Q: What do you do to maintain a good work/life balance?
A: I used to work from home and was finding really hard to get a healthy balance. It took me a while to realize that, as I was doing for a few years, and always met my deadlines. But I was always exhausted, sometimes I wouldn’t leave the house for days. I was constantly worried about work, but not necessarily being super productive with my own personal work - I started losing interest in drawing for myself. Since February I started working in a studio, and it is a completely different relationship with work. I stick to 9-6 around working hours, and do my best not to work on weekends. When I get home I can turn off from work completely, and even draw a little bit for fun.
I know is not realistic for a lot of people to have a separate space to work, especially when you are beginning, but I think at least having a defined work schedule is fundamental. Setting up limits, not just for you but for the clients as well - you are not always going to be able to pull off an overnight! So sleeping well, having normal meals, leaving the desk I find very important.
Q: What tools do you use? 
A: I do a lot of sketching on paper, but for my commissioned work I use photoshop.
I play with inks, watercolors and gouache for exploring and fun, and sometimes apply those textures digitally. And I always keep sketchbooks, the cheaper the better, as I really just consider them process and research, and don’t worry about making them look pretty at all.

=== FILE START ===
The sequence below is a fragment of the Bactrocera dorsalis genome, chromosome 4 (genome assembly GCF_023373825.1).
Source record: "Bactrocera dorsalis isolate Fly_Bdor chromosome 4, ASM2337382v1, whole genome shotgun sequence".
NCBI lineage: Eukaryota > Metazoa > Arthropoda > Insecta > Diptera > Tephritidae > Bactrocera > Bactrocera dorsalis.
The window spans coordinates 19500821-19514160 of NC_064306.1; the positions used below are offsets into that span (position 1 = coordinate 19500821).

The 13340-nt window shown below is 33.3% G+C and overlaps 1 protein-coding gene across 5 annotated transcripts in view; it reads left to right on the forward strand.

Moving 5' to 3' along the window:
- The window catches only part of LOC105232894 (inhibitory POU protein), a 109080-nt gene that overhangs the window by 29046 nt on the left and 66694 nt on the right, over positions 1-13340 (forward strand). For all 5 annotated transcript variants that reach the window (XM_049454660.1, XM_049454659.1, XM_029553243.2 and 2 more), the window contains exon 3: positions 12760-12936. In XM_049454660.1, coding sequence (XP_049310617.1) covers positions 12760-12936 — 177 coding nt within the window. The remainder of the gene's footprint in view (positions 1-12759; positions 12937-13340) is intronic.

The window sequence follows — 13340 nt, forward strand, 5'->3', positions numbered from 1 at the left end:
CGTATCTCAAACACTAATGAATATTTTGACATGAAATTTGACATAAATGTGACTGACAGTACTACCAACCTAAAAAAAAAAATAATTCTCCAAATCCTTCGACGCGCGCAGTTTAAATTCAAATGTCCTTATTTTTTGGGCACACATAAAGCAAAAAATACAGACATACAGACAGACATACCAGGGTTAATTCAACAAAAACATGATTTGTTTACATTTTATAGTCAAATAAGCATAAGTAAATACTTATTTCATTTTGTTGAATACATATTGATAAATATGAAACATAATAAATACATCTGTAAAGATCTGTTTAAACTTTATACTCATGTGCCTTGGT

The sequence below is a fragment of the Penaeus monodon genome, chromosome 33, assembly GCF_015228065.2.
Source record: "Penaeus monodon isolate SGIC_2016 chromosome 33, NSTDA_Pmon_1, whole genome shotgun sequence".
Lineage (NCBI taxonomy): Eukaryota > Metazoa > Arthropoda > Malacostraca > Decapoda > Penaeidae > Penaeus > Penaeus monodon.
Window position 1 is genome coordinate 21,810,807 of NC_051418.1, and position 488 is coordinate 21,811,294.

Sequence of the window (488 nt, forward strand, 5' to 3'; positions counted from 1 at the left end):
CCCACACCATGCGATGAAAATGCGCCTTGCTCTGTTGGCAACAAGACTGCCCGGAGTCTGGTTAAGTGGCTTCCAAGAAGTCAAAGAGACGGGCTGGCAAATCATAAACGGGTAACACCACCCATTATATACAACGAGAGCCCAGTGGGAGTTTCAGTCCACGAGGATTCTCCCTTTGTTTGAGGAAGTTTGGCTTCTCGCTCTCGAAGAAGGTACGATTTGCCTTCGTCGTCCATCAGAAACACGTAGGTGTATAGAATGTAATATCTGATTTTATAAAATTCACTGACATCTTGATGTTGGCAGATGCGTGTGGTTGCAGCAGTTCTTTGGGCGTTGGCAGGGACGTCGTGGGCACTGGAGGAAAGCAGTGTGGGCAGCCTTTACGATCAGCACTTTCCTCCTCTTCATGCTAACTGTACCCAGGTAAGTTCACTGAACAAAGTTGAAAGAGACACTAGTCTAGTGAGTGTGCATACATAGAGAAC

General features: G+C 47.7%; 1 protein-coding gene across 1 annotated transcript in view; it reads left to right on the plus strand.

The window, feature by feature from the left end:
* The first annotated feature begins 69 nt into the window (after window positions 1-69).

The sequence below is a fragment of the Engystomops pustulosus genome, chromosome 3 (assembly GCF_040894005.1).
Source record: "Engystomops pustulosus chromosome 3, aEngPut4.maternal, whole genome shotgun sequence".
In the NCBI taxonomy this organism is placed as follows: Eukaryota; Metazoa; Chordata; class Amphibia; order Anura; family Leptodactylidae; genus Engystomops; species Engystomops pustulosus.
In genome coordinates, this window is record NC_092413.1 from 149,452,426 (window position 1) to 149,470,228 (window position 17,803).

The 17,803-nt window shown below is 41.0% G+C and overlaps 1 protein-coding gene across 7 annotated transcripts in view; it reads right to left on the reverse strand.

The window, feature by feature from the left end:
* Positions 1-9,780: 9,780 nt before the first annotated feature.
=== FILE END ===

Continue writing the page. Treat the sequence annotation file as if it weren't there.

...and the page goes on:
Q: What was your first ever commissioned illustration?
A: I don’t think this was the first one, but one of the first that definitely stood out when I started doing freelance work. It was for this lawyer in Brazil who secretly wanted to publish a children’s book. So he commissioned me to illustrate it, but for some reason, his wife couldn’t find out he was paying me to do it? He even had a secret email for us to communicate, and instructed me on what to tell his wife if she ever found out. Very dramatic! I sent the work, but still don’t know what became of him, the book or his writing career.

Q: How have you evolved as an illustrator?
A: I certainly have a much easier time facing new projects, managing deadlines and dealing with clients. It used to panic every time I had to reply to a client’s email, and start something new - I would clean the whole house before starting. Now it just became part of the work, day-to-day life. Also, I can draw so much faster - I guess that what happens if you have to draw practically every day.

Q: What are your challenges?
A: There are so many, but I what I’ve been thinking more lately is about getting a consistent body of work, but also not letting my style become repetitive or a sort of a formula. Keep evolving my style and trying new things. Also drawing vehicles, can’t get the hang of it.

Q: What did you want to be when you were growing up?
A: I always knew I wanted to work with something artistic, as I always loved drawing. But there was a short period in which I wanted to be an archaeologist.

Please see more of Giovana's work or contact her here:
Website portfolio:
Giovana Medeiros

Giovana Medeiros

an interview and selection of work from IGI member, Giovana Medeiros


Creative Fields